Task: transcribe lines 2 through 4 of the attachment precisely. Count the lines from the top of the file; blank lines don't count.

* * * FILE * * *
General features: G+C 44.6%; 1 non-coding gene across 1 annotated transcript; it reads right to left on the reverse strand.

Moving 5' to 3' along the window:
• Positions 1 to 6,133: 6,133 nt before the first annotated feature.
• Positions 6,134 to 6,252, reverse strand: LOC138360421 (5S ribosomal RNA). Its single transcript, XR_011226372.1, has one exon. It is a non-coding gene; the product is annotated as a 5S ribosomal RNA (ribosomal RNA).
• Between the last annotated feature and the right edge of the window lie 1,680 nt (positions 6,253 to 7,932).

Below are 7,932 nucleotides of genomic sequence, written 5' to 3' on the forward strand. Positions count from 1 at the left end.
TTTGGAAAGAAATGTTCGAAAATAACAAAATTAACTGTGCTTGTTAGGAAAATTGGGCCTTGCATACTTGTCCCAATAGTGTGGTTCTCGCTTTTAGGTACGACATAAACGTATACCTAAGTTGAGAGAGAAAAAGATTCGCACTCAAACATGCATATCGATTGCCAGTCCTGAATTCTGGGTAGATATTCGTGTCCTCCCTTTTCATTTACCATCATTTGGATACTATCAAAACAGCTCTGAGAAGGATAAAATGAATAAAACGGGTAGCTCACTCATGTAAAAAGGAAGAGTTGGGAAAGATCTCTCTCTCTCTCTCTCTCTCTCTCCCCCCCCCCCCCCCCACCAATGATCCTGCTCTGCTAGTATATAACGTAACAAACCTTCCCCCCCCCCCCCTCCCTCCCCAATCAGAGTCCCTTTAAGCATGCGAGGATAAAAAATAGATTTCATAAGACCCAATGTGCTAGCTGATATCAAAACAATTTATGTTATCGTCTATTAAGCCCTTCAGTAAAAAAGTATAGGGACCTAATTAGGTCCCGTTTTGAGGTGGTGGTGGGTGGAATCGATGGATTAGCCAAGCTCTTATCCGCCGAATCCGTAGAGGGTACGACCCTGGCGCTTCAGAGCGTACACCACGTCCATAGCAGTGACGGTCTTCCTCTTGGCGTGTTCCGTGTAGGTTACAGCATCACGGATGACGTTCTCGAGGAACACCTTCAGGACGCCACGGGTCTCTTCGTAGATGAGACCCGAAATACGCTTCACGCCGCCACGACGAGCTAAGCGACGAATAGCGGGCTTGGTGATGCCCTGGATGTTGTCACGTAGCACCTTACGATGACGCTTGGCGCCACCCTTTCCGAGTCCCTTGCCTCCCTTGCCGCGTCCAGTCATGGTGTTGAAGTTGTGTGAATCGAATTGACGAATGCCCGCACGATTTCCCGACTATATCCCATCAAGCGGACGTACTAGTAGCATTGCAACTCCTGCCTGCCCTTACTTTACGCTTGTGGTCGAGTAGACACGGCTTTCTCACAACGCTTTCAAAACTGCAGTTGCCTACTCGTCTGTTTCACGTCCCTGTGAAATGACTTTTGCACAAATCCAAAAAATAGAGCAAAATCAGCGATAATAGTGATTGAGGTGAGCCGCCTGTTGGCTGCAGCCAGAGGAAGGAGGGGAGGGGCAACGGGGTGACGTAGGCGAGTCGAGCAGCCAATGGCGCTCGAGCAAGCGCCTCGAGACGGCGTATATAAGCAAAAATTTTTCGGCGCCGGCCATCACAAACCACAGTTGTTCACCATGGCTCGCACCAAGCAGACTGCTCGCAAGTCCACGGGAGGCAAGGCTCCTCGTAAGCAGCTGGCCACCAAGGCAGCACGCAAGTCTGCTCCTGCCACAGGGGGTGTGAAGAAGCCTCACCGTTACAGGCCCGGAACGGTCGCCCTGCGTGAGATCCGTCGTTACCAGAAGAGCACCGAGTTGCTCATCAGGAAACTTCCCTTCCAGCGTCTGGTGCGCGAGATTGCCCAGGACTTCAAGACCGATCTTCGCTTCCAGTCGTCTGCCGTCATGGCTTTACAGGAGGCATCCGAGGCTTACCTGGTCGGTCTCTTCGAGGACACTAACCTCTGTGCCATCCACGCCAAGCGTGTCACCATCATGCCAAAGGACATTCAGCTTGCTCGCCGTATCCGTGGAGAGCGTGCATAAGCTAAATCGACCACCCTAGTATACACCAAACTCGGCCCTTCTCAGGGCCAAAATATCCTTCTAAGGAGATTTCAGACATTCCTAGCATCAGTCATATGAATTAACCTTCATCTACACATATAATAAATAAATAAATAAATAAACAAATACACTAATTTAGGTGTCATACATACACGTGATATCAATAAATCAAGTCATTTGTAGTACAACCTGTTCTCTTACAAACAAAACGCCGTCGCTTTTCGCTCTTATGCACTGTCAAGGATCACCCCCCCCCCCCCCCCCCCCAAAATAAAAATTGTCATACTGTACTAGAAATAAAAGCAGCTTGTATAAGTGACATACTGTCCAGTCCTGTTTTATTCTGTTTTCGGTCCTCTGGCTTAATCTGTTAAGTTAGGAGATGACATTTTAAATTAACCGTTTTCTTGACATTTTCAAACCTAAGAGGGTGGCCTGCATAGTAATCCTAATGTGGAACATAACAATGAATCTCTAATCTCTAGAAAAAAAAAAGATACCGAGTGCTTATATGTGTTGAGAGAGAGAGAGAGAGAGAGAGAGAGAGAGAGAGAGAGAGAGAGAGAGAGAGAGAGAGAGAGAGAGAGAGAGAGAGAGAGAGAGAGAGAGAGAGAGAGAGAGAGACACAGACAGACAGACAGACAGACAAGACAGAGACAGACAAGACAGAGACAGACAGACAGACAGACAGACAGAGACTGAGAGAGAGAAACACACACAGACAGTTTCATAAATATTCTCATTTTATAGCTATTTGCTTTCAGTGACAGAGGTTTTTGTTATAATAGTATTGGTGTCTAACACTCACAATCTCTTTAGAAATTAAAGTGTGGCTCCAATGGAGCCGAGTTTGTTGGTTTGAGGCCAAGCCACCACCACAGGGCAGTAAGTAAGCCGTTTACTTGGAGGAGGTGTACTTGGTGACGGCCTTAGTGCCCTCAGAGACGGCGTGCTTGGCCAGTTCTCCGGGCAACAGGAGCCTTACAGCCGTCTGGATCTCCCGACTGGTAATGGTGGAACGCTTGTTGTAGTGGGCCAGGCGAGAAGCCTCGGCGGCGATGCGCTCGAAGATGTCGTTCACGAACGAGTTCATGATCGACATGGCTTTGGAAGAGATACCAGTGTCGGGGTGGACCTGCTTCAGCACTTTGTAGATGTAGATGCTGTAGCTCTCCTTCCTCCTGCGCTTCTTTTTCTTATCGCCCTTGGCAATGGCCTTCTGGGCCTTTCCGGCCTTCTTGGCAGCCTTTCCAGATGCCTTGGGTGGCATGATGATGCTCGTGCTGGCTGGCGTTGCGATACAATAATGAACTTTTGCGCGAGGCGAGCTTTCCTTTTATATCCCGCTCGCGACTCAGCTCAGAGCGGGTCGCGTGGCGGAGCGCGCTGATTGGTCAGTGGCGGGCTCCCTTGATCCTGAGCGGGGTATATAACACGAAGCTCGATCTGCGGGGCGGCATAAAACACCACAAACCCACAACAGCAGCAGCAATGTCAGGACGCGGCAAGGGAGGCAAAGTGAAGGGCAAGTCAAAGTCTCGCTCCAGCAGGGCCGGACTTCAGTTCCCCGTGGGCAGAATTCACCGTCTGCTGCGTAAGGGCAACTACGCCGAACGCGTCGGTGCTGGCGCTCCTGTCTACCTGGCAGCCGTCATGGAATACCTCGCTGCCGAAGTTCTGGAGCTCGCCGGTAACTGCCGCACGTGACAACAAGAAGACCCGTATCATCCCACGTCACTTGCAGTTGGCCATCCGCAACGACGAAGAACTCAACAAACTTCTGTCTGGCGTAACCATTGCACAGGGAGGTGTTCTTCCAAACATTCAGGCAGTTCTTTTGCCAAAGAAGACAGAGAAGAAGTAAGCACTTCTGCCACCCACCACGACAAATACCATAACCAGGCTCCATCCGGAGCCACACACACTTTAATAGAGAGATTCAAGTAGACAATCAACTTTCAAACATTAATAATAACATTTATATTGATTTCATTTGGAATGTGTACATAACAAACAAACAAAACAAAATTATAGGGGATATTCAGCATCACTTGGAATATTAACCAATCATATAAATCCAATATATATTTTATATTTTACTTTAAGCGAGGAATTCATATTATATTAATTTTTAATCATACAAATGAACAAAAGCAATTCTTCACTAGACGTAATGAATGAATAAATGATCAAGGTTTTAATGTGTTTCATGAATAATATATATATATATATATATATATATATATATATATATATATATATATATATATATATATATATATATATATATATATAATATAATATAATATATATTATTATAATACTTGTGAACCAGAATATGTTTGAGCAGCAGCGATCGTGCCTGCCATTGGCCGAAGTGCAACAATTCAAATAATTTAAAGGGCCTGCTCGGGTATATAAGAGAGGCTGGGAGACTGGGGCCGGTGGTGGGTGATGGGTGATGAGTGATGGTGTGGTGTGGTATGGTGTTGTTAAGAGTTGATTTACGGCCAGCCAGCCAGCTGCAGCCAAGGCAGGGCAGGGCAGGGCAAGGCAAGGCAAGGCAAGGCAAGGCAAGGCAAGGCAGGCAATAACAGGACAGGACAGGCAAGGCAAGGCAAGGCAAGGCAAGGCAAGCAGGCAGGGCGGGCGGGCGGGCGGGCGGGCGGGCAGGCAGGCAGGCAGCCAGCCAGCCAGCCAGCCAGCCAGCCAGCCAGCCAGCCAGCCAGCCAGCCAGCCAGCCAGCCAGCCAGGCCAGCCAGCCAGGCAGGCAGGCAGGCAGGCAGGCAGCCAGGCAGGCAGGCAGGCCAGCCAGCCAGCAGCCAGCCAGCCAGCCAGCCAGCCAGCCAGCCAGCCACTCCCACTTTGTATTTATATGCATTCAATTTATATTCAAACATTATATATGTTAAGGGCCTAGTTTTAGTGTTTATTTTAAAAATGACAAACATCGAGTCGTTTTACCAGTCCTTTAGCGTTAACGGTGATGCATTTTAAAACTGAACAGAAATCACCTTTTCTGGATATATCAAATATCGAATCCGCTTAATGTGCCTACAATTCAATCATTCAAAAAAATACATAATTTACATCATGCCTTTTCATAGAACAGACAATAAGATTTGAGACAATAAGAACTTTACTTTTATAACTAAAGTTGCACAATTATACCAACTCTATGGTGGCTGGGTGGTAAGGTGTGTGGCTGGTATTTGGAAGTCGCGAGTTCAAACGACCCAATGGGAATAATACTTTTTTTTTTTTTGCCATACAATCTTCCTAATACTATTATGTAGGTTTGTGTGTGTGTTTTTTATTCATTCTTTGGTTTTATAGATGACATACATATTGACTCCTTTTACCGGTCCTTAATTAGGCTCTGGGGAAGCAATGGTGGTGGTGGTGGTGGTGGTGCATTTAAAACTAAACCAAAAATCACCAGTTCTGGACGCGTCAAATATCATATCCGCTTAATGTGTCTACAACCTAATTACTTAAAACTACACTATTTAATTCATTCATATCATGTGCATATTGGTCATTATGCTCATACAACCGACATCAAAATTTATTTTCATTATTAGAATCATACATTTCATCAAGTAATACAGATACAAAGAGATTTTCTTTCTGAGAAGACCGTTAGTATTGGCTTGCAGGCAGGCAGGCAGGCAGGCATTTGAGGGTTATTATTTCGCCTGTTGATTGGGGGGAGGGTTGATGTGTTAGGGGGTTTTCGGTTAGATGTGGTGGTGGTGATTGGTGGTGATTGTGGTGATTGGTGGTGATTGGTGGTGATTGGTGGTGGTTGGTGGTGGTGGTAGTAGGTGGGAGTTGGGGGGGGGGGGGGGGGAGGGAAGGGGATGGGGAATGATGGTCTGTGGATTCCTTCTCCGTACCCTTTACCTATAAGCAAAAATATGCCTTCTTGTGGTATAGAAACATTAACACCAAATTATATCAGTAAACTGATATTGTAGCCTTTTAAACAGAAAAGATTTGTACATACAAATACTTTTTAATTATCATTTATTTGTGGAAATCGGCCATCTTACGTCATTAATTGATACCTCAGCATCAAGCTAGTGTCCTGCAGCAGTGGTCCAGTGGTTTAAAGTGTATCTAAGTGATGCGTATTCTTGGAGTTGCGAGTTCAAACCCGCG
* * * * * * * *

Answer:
Moving 5' to 3' along the window:
• Positions 1 to 6,133: 6,133 nt before the first annotated feature.
• Positions 6,134 to 6,252, reverse strand: LOC138360421 (5S ribosomal RNA). Its single transcript, XR_011226372.1, has one exon. It is a non-coding gene; the product is annotated as a 5S ribosomal RNA (ribosomal RNA).